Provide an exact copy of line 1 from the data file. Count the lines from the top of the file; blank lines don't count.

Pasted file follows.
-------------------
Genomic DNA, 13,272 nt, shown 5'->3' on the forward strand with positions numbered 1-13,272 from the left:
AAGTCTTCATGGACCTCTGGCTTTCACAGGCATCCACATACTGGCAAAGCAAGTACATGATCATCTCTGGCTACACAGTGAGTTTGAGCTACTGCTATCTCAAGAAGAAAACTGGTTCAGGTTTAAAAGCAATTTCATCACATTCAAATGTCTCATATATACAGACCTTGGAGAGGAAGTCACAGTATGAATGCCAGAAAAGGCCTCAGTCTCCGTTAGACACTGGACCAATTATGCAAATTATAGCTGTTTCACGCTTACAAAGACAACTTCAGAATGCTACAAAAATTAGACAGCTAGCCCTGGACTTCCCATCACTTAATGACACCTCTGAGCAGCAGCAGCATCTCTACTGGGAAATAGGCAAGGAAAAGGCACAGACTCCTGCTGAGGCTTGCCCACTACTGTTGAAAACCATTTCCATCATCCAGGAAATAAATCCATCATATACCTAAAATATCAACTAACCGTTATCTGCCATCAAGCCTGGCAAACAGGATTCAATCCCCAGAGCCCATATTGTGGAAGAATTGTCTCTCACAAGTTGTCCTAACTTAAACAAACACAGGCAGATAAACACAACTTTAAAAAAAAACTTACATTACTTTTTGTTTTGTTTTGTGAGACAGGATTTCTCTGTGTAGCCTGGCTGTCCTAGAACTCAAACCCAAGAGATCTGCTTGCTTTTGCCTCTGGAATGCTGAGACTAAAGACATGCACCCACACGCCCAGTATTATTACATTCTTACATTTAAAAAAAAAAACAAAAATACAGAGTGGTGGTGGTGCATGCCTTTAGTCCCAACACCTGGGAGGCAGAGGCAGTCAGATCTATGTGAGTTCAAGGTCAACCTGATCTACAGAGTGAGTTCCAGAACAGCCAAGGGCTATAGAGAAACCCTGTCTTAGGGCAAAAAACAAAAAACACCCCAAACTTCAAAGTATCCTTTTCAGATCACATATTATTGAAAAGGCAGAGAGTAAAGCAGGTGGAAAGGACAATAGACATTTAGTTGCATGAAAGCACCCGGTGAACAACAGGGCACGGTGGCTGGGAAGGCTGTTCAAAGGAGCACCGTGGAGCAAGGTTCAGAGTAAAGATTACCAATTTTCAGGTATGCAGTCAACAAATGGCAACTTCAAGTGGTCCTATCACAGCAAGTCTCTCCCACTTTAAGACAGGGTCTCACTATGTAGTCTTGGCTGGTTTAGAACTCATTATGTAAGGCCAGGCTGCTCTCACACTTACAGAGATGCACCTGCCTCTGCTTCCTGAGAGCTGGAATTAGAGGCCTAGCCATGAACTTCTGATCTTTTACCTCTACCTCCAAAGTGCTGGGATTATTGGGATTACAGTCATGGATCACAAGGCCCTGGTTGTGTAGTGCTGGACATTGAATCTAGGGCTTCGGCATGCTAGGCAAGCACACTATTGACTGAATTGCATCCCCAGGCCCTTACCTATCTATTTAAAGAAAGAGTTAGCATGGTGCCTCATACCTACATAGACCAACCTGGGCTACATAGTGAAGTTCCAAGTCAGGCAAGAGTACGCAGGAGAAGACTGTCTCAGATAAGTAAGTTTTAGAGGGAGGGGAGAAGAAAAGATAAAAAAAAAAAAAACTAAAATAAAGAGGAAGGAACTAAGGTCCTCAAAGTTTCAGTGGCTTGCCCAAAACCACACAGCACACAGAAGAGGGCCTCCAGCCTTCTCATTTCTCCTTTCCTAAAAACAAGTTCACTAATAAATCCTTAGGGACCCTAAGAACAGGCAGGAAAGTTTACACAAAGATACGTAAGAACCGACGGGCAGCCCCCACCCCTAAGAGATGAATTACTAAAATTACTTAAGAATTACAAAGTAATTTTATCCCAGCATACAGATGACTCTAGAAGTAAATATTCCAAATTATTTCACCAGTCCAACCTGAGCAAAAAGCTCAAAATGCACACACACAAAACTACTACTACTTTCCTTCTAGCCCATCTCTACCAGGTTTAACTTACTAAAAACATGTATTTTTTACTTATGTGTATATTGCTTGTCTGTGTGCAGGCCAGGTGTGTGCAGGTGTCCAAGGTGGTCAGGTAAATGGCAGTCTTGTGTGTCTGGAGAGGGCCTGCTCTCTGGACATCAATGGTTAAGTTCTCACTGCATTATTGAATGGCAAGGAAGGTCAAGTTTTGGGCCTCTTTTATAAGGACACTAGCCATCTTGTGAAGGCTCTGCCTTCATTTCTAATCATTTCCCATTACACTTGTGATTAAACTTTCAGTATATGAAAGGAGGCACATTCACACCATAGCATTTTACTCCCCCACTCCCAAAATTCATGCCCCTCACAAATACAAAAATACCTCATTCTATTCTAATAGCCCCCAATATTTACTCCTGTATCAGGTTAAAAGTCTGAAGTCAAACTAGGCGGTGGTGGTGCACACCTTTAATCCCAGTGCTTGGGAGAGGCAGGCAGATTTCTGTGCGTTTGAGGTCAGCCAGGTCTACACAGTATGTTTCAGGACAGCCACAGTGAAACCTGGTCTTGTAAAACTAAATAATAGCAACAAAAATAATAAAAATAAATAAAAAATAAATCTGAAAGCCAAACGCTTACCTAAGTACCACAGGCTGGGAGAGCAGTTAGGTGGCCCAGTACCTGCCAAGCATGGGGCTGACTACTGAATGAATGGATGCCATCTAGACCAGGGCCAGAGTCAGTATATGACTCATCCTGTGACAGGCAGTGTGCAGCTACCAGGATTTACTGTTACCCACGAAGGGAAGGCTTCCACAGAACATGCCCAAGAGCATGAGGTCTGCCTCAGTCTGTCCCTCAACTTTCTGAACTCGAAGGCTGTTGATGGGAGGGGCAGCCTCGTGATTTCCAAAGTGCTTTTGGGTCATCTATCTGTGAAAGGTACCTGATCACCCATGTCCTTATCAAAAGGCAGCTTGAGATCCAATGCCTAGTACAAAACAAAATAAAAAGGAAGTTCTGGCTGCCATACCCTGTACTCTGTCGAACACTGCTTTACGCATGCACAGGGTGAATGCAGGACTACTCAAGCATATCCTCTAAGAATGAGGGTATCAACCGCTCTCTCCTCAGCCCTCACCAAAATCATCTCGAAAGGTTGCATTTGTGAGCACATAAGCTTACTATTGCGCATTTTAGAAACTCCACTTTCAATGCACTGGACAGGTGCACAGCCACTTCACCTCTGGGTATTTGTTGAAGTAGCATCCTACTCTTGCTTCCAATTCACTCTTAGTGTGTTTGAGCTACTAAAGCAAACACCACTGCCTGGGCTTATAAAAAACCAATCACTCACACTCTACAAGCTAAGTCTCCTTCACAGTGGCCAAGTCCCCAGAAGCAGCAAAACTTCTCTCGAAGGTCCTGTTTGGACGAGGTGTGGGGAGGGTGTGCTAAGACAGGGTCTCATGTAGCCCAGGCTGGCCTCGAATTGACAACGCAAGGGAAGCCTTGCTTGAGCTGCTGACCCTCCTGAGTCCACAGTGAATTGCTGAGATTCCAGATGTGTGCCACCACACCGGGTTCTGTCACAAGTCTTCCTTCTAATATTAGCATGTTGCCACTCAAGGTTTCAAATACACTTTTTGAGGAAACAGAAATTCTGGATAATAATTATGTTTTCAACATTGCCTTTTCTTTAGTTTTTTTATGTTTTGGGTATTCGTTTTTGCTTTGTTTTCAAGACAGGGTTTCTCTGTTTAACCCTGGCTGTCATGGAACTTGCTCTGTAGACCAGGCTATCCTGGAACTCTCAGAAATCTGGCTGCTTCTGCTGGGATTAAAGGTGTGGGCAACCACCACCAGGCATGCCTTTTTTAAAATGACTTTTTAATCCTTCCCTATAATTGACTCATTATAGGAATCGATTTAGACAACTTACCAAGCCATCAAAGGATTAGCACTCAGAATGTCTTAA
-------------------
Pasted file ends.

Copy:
Genomic DNA, 13,272 nt, shown 5'->3' on the forward strand with positions numbered 1-13,272 from the left: